by Mel Selcho
Good food, good dad
Wagaya owner Takashi Otsuka shares his vision of holiday sushi and home schooling
LONG-KNOWN AS the defining place for ramen in Atlanta, Wagaya brings a lot more to the table.
Owner and visionary, Takashi Otsuka, who came to Atlanta from Japan for college, began a hospitality career working for his uncle and aunt (former owners of Sushi Avenue) as a dishwasher and making his way to chef.
He opened Wagaya in 2015 in West Midtown and a second site near Emory in 2017. With a completely new concept, Chirori became his third restaurant. This summer as an adaptation to the pandemic, Wagaya Groceries opened directly below the flagship.
Otsuka joins us for a behind-the-scenes peek at his restaurant and family life, plus what we can look forward to in 2021.
How did you decide to start Wagaya?
I always had trouble finding authentic Japanese restaurants in Atlanta. And the few times I did, it was way too expensive.
My idea for Wagaya was to provide authentic Japanese food in a casual setting with affordable prices. My customers should be able to visit every other day without breaking their bank account.
You have a 5-year-old daughter. How do you balance your professional life with your home life?
My weekly routine is to take care of my daughter for two days. Juggling two roles is like a non-stop snowball going down the mountain… It’s definitely easier now that virtual school started.
Being my own boss, I’m lucky because I can bring her to work with me at times. She can be very helpful restocking shelves at Wagaya Groceries.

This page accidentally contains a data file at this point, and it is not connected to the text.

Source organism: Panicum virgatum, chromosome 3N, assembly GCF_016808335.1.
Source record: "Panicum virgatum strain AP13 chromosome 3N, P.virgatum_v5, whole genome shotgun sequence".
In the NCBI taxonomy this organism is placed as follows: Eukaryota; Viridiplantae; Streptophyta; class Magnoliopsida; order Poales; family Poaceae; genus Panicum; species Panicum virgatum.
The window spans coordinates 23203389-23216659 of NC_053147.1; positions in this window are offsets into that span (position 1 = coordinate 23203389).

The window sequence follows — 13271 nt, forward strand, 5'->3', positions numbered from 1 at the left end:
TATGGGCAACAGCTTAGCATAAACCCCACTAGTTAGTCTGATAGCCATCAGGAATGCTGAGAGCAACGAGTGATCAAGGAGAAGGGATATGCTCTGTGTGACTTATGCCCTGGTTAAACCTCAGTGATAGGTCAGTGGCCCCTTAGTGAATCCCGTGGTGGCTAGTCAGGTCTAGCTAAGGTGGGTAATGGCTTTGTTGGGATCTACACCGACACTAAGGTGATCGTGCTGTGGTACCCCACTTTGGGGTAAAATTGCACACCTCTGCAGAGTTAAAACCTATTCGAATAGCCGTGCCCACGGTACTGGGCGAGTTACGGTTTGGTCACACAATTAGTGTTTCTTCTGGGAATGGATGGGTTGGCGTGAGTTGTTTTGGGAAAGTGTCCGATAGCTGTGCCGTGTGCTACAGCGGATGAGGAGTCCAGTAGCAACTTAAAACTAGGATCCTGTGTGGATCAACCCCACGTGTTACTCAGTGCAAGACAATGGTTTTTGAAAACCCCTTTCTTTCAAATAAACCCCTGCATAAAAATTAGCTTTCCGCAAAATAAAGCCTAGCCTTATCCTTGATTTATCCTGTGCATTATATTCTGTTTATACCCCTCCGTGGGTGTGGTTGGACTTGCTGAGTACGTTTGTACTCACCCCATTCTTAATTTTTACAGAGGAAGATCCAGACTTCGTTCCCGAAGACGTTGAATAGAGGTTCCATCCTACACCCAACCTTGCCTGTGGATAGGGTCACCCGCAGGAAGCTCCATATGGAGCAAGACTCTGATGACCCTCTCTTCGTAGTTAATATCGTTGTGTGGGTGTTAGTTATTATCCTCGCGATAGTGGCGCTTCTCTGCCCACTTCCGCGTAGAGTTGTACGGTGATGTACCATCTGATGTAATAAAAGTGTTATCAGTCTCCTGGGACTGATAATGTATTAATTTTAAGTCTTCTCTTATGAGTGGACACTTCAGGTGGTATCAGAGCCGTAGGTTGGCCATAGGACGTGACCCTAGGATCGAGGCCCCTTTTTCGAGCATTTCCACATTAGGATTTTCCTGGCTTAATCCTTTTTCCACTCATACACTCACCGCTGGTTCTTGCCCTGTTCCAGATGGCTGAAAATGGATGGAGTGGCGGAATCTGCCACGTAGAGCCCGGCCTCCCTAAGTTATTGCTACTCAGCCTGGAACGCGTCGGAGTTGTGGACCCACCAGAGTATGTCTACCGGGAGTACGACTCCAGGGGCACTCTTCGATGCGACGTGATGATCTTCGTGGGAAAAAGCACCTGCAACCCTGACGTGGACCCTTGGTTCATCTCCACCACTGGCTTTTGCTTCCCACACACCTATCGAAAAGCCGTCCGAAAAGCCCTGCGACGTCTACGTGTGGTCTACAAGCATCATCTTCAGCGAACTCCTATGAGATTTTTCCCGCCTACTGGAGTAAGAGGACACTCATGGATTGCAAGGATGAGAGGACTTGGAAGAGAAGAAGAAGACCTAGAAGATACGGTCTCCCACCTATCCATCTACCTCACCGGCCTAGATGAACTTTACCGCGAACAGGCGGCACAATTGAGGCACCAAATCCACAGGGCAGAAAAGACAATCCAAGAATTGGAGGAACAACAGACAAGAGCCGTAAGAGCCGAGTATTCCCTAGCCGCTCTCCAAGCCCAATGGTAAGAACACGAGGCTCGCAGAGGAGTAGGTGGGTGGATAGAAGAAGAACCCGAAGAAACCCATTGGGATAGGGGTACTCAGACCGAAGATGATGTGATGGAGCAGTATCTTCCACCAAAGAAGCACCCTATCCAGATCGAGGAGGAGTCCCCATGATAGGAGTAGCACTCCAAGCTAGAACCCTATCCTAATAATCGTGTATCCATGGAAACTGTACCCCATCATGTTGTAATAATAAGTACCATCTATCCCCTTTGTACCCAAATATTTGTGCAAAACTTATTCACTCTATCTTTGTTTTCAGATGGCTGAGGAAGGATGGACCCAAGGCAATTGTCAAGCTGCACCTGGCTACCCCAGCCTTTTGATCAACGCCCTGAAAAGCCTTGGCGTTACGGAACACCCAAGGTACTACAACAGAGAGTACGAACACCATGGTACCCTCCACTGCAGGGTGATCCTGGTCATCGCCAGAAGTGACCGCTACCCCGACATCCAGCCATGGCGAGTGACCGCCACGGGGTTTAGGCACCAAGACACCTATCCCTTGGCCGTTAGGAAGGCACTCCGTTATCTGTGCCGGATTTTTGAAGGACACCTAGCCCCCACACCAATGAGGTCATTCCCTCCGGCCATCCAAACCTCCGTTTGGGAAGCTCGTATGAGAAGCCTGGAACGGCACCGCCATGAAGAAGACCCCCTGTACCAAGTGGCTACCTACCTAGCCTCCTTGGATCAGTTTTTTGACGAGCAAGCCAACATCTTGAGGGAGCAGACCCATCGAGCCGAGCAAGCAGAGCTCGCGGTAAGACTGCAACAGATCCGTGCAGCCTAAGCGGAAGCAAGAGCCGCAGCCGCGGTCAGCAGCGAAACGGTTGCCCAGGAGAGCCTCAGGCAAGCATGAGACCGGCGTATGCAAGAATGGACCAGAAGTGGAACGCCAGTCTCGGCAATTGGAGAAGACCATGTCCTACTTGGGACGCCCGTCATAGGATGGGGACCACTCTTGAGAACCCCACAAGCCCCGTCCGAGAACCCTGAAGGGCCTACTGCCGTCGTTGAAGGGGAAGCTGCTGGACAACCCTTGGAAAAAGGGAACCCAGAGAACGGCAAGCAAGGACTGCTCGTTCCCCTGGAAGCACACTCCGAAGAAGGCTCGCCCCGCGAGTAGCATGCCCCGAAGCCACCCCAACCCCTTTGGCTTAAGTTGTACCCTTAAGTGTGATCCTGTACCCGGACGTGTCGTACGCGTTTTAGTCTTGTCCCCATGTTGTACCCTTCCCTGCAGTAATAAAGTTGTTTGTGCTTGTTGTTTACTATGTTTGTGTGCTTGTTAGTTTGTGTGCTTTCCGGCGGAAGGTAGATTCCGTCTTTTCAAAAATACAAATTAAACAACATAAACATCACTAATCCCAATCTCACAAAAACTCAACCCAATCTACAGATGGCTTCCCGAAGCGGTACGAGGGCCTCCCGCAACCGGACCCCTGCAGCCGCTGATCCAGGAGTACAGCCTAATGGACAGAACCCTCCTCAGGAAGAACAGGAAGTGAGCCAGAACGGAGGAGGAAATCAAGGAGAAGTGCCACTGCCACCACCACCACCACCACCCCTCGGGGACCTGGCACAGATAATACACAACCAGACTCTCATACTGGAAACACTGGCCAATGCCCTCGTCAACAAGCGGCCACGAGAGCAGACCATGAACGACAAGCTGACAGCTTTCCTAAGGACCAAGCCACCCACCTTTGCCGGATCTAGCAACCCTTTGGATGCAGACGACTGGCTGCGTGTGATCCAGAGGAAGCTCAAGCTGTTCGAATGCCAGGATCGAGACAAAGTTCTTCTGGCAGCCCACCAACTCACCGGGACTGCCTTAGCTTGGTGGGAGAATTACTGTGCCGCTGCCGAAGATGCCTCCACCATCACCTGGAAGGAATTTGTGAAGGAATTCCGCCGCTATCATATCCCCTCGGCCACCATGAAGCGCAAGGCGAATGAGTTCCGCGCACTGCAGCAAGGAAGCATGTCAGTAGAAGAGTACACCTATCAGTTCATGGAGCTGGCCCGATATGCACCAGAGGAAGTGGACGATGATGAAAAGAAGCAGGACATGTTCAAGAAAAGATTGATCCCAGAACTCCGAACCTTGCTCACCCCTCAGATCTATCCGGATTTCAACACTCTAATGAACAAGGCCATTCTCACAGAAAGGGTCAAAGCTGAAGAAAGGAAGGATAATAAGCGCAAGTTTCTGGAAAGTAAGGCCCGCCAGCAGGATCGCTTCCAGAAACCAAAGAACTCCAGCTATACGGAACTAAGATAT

How has this changed in 2020?
We have had to go through a lot so far this year with our businesses: Shutting down dine-in service, adjusting to a take-out-based model,
reviewing and cutting expenses, and re-opening.
As far as the schooling, I have spent more time with my daughter than before. Our favorite activity is an online learning program called Adapted Mind. Even before bedtime she asks me if she can do math problems. She likes earning points to dress up monsters as she gets the answers correct.
What do you want her to learn from you?
Get out of your comfort zone and challenge yourself to get what you want. Your comfort zone is relaxing, but it’s not fulfilling and offers a minimal learning experience. She doesn’t need to be afraid to make mistakes, I’ll always support her.
What can we look forward to from you in 2021?
Nagomiya is slated to open in January. The concept is full-service, casual Japanese dining with ramen, rice bowl and sushi. The menu consists of less exotic items than Wagaya. I’m hoping to franchise and expand my food to different cities.
Besides your notable ramen, what’s special on the menu right now?
My favorite dish is “Kiss of Juju” (the first roll in the picture above) named after my daughter, Julia, who was a baby when I opened the first Wagaya. It’s fried scallop with avocado inside, topped with fresh scallop from Hokkaido and Scottish salmon. What makes this roll unique is the strawberry slices on top that look like lips.
Check out our “Holiday Family Meal” with two generous sushi platters and a complimentary roll of choice.
See wagaya.us and wagayagroceries.com for details and pre-ordering.